NEW YORK -- Besides being a ratings success on their own, NBC said yesterday, the Olympics have had a "halo effect" of boosting viewership for NBC's cable networks and programs. CNBC, MSNBC, USA, and Bravo reported that 62 million people tuned in at some point during the first 11 days of the Olympics, compared with the 38 million viewers for the same 11 days of a month earlier,
CNBC has averaged 602,000 viewers a night for its boxing coverage, shown between 5 p.m. and 8 p.m. The audience for the business-oriented network's regular programming a month earlier in those hours amounted to an average of 34,000 people.
"Our plan worked," said Randy Falco, president of the NBC Universal Television Group. "The strategy coming into the Games was to use all of our platforms to aggregate the largest possible audience and then to promote across all platforms."
One fear of NBC executives was that all the Olympic coverage on cable might lessen the appetite for NBC's prime-time telecast, but that proved not to be the case.
"We're in the viewership business -- that's what we sell -- and we succeeded in increasing our viewership across the platforms," Falco said.
NBC, which had estimated a profit of $50 million before the Games, now says it will make $60 million to $70 million. The high ratings have enabled the network to sell more commercial time.
MSNBC and CNBC have both been largely unsuccessful in attracting viewers over the past few years.
For NBC, boosts from Olympics coverage in Sydney and Salt Lake City proved to be short-lived.
With CNBC in particular, the gulf between boxing- and business-obsessed audiences would seem to be wide. But during boxing, it has relentlessly promoted its new prime-time talk show with John McEnroe, and it is hoping that at least some of the new viewers check it out.
Having the Olympics may also help persuade cable system operators to carry Bravo when they've resisted in the past, NBC said.
On MSNBC, "The Abrams Report" had 21 percent more viewers during the first week of the Olympics than it had the previous week, Nielsen said. "Hardball" has benefited as well.
USA's "Monk," which was also promoted heavily during the Games, saw its summer finale ratings increase by 21 percent over last year, Nielsen said.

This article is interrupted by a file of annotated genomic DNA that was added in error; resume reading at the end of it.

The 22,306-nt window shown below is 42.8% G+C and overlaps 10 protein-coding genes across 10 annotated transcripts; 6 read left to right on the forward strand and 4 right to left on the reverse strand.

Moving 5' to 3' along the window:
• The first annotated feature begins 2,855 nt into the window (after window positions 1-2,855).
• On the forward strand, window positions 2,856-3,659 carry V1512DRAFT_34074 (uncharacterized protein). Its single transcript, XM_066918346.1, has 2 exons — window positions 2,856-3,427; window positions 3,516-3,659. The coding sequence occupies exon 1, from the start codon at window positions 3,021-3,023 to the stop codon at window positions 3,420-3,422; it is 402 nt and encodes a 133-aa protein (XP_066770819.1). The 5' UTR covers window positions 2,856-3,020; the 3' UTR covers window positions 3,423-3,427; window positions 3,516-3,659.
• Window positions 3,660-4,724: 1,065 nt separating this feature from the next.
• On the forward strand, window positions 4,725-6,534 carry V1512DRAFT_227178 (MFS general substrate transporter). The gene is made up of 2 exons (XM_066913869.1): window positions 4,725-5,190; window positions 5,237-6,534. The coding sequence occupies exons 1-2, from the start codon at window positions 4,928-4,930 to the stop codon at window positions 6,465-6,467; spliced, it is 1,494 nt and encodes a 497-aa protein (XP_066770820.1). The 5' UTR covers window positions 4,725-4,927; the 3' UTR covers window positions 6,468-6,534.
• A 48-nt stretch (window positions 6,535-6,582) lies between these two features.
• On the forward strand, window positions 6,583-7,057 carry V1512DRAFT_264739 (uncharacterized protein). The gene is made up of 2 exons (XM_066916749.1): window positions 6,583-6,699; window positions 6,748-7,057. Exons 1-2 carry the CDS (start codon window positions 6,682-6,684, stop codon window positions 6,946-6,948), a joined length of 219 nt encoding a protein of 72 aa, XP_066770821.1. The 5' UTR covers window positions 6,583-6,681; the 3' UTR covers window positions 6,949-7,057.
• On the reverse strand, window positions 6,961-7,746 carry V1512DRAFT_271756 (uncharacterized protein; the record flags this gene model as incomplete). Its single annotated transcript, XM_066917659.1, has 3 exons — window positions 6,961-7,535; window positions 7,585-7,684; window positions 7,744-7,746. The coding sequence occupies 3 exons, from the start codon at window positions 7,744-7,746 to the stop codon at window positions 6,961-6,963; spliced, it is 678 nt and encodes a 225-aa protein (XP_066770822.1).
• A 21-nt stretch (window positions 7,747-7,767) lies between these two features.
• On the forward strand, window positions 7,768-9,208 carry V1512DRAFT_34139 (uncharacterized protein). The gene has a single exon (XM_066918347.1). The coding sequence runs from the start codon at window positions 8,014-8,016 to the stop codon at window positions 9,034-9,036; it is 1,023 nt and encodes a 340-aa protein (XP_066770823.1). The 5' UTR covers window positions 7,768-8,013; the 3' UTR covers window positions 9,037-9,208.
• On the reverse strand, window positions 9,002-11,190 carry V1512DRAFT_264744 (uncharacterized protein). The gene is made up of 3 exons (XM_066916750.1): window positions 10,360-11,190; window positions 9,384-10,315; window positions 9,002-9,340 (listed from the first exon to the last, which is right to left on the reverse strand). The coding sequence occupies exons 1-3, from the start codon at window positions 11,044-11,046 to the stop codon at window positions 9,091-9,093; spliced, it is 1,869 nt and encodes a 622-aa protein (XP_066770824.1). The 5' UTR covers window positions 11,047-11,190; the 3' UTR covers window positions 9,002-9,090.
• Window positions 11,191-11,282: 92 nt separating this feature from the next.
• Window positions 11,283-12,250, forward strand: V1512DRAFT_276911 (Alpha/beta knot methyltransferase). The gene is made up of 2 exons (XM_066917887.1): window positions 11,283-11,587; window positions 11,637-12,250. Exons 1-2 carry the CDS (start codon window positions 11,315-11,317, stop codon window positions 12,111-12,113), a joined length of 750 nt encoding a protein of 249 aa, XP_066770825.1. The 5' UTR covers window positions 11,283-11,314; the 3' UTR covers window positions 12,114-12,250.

News programs also basked in the glow: "Nightly News" had its widest lead in viewers over ABC's "World News Tonight" in a year, and the "Today" show, with hosts Katie Couric and Matt Lauer in Athens, had its largest lead over "Good Morning America" in four years.
NBC also said ratings for its late local news programs were up in 13 of the 14 stations owned by the network.
Kilborn takes bow from his late showCraig Kilborn will say goodbye to late-night TV with some of the folks who provided clip-worthy material on "The Late Late Show."
Kilborn's farewell show will air tonight. "The Late Late Show" is going into reruns for three weeks; it will return in mid-September with a roster of yet-to-be-named guest hosts.
"Elf" and "Anchorman" star Will Ferrell, actor Vince Vaughn -- whose name is often mentioned as a potential guest host -- and actress Marlee Matlin will be among Kilborn's final guests. Former Batman Adam West and Martin Mull will also join Kilborn, as will entertainer Wayne Newton, via satellite from Las Vegas.
Tonight's show will include highlights from Kilborn's five years on "The Late Late Show," which he took over after Tom Snyder left in 1999.
Kilborn announced this month that he was not asking for a contract renewal from CBS and Worldwide Pants, which produces the show. His departure came as something of a surprise, leading to the scramble for guest hosts.
Boston is gaining in a market raceIt may not make Mayor Menino's State of the City address, but according to Nielsen Media Research, Boston has reached a major milestone. Based on information from various sources including the US Census Bureau, Nielsen has reported that the Boston television market has moved up a notch, from the sixth-largest to fifth-largest in the nation. With 2,391,840 television homes -- representing almost 2.2 percent of the total US television households -- the Boston area slipped past the San Francisco-Oakland-San Jose market to move into fifth place.
The 10 largest TV markets in the country, according to the Nielsen estimates, which will be used for the 2004-2005 television seasons, are: New York, Los Angeles, Chicago, Philadelphia, Boston, San Francisco, Dallas-Fort Worth, Washington, D.C., Atlanta, and Detroit. For the record, the smallest market on the Nielsen list, Glendive, Mont., has 5,150 television homes.
Channel 25 to add to its news showsLess than two weeks after unveiling a new Sunday morning news show to debut on Sept. 12, WFXT-TV (Channel 25) has announced that it will add a 5:30 p.m. newscast to its daily lineup on Sept. 13. That program, to follow the daily 5 p.m. newscast, will be anchored by David Wade and Maria Stephanos on Monday through Thursday. On Friday, it will be anchored by Bianca de la Garza and Dan Jaehnig.
The station's news director, Lisa Graham, said in a statement that "adding a 5:30 p.m. newscast is a natural step for Fox25 and is reflective of our plans to continue to provide New Englanders with more local news."